R What do we learn from our own solar

We think that we now understand how our solar system formed, with its two types of planets in their concentric, near-circular orbits, ail travelling in much the same plane. But this model of formation is not echoed by what we have discovered about new worlds...

4.1 EARLY THEORIES: THE SEVENTEENTH CENTURY ONWARDS

Like neighbouring protoplanetary systems, the solar system formed within a disk

What is the Earth's place in the Universe? This question is intimately connected with that of the existence of other inhabited worlds, and is as old as the human race. The Greeks, following the teachings of Aristotle, placed the Earth at the centre of everything. For more than 1,000 years this was the prevalent theory, in spite of the work of early thinkers such as Aristarchus of Samos (who lived around 300 BC) and, many centuries later, Nicholas of Cusa (1401-1463), both of whom proposed a heliocentric (Sun-centred) model. It is to Nicolaus Copernicus (1473-1543) that we owe the accession of the heliocentric system, now known as the Copernican system. In 1543 (the year that Copernicus died) his radical book De Revolutionibus Orbium Coelestium was published.

Copernicus's theory, which sat ill alongside the teachings of the all-powerful Catholic church of the time, finally found acceptance thanks to the work of mathematicians and astronomers such as Tycho Brahe (1546-1601), Johannes Kepler (1571-1630), Galileo Galilei (1564-1642) and Isaac Newton (1642-1727), whose calculations and observations scientifically justified the Copernican model. Tycho's observations were profitably taken up by his pupil Kepler, who

The German philosopher Immanuel Kant (1724-1804) and the French scientist PierreSimon de Laplace (1 749—1827), who formulated the first theories concerning the origin of the solar system.

4.1 Early theories: the seventeenth century onwards 67

4.1 Early theories: the seventeenth century onwards 67

The Orion Nebula. This nebula is a complex of various nebulae - the brightest among them being M42 (the pink cloud at centre right). M43 is the smaller, round nebula (below centre), separated from M42 by a narrow blue band of gas. M42 and M43 appear pink due to the presence of hydrogen ionised by the young stars within them. To the left is the nebula NGC 1977, which, being non-ionised, reflects the light of nearby blue stars. The Orion Nebula is about 1,500 light-years from Earth.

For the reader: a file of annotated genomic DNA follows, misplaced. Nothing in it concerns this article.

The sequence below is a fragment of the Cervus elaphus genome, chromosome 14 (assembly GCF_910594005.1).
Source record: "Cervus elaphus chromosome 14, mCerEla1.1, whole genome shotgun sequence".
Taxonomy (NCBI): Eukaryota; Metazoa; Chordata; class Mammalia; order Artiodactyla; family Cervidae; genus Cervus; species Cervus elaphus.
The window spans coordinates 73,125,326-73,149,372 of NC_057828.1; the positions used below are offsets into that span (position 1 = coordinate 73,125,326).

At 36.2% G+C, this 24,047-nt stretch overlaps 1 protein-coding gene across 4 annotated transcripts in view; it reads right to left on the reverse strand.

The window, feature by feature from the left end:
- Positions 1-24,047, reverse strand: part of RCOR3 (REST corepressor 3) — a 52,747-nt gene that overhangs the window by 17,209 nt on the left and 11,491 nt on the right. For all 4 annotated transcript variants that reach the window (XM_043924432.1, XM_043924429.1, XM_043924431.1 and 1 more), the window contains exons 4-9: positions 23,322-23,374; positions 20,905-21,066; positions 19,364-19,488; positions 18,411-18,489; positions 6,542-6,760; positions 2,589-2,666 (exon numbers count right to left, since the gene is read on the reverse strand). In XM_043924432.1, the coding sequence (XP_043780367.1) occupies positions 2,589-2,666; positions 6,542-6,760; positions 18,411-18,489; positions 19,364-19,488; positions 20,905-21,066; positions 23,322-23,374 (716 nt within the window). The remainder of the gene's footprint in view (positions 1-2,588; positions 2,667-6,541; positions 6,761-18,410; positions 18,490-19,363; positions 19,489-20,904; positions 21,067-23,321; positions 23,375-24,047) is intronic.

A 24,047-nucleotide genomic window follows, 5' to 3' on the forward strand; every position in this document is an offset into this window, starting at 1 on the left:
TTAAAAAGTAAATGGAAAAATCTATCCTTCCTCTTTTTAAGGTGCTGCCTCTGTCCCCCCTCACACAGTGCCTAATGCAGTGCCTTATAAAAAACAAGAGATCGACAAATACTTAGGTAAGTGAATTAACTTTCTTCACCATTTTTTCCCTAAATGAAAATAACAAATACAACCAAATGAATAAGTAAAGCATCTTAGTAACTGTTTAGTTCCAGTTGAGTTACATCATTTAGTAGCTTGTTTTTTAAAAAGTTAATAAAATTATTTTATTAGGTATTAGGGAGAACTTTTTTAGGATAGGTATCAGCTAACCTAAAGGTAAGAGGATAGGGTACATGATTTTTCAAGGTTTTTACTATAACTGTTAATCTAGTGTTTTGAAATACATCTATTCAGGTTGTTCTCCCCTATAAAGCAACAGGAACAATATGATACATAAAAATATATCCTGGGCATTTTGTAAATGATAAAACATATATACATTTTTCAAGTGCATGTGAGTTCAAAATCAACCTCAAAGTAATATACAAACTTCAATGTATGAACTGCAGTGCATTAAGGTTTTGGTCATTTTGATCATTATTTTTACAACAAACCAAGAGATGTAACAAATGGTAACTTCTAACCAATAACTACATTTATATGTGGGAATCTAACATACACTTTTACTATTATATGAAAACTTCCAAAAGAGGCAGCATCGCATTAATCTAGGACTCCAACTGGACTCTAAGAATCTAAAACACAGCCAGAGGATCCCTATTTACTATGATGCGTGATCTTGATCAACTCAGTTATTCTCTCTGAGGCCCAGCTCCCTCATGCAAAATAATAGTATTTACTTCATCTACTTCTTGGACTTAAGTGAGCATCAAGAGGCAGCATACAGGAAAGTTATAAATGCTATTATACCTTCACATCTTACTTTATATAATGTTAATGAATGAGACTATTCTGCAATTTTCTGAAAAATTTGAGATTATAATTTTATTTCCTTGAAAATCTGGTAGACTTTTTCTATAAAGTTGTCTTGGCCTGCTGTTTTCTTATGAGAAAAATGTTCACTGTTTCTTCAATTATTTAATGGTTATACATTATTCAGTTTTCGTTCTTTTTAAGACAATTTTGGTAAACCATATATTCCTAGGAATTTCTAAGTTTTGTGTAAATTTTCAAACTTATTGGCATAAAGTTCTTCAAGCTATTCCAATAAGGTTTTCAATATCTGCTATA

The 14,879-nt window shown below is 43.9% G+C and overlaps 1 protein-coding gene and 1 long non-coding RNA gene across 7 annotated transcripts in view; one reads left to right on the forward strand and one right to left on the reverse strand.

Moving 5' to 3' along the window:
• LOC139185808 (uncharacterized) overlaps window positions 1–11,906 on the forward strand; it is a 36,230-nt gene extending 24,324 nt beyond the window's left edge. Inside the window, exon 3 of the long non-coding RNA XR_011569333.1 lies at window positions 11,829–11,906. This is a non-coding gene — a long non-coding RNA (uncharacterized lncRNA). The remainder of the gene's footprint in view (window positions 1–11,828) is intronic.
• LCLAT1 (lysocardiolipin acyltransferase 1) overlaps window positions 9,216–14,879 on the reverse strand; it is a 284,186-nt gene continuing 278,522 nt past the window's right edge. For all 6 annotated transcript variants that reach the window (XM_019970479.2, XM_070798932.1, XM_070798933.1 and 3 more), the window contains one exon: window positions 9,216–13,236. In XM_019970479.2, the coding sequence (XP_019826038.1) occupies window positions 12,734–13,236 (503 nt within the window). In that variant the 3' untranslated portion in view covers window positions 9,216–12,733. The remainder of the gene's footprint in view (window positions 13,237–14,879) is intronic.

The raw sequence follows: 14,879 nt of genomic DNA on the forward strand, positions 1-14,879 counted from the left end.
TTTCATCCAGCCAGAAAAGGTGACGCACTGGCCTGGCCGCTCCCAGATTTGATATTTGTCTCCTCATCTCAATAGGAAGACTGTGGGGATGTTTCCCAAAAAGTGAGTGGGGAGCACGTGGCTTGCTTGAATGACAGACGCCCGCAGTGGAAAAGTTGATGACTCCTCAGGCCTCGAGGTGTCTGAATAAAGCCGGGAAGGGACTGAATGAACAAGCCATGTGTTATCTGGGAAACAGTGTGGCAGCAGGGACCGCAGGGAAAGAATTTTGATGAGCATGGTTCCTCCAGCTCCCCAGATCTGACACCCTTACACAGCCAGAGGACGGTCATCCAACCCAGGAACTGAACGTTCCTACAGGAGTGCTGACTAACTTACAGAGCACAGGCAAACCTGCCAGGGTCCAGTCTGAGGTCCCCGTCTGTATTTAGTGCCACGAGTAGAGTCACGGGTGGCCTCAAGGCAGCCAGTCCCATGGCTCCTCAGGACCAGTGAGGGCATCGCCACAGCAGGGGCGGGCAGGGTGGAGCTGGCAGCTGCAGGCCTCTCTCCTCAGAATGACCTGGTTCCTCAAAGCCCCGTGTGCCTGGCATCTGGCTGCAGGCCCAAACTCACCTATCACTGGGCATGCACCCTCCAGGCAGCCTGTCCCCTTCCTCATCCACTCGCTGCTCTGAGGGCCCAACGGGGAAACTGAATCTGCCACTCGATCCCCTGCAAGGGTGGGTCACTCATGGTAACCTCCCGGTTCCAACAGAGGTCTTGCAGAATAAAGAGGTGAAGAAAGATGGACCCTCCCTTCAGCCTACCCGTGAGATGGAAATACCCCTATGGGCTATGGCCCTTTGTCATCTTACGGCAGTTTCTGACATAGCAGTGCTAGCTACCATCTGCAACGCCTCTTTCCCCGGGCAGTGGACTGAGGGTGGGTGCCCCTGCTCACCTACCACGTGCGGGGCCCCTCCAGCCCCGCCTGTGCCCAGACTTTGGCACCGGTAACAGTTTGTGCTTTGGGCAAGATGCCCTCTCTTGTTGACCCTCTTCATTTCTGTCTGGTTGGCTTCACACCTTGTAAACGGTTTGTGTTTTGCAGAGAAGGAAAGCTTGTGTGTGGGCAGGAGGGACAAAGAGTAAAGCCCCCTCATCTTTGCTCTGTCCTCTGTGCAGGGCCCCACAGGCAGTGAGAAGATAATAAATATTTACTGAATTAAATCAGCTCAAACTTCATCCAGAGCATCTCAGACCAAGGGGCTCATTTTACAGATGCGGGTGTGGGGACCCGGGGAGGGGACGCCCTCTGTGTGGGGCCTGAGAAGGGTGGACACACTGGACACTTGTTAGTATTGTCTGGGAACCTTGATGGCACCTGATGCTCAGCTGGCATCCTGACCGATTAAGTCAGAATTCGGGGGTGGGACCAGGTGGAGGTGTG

The Orion Nebula. This nebula is a complex of various nebulae - the brightest among them being M42 (the pink cloud at centre right). M43 is the smaller, round nebula (below centre), separated from M42 by a narrow blue band of gas. M42 and M43 appear pink due to the presence of hydrogen ionised by the young stars within them. To the left is the nebula NGC 1977, which, being non-ionised, reflects the light of nearby blue stars. The Orion Nebula is about 1,500 light-years from Earth.

formulated empirically the famous 'Kepler's laws', describing the motions of the planets around the Sun. Galileo - an early promoter of the telescope for astronomical purposes - confirmed the Copernican theory in new ways, and Isaac Newton, in Philosophiae Naturalis Principia Mathematica, propounded the law of universal gravitation - mathematical proof of Copernicus's model.

With the Sun in its rightful place at the centre of its system, the question remained as to how it was made. The first hypotheses concerning the formation of the solar system were proposed by René Descartes (1596-1650). In his Théorie des Vortex Descartes imagined the solar system to have been formed from a 'whirlpool' of matter, but this model did not explain why the planets move in approximately the same plane (the ecliptic). Neither did it suggest why their orbits are almost circular, and why they all orbit in the same direction.

Later, Immanuel Kant (1724-1804) and Pierre-Simon de Laplace (1749-1827) introduced the nebular theory to explain these two fundamental characteristics of the solar system. The main aspects of this theory - which were intuitive at the time - are nowadays largely accepted. An initial, contracting gas cloud begins to turn with increasing speed, and finally collapses into a disk. Within this disk form planets, together with their satellites and ring systems (see p. 43).

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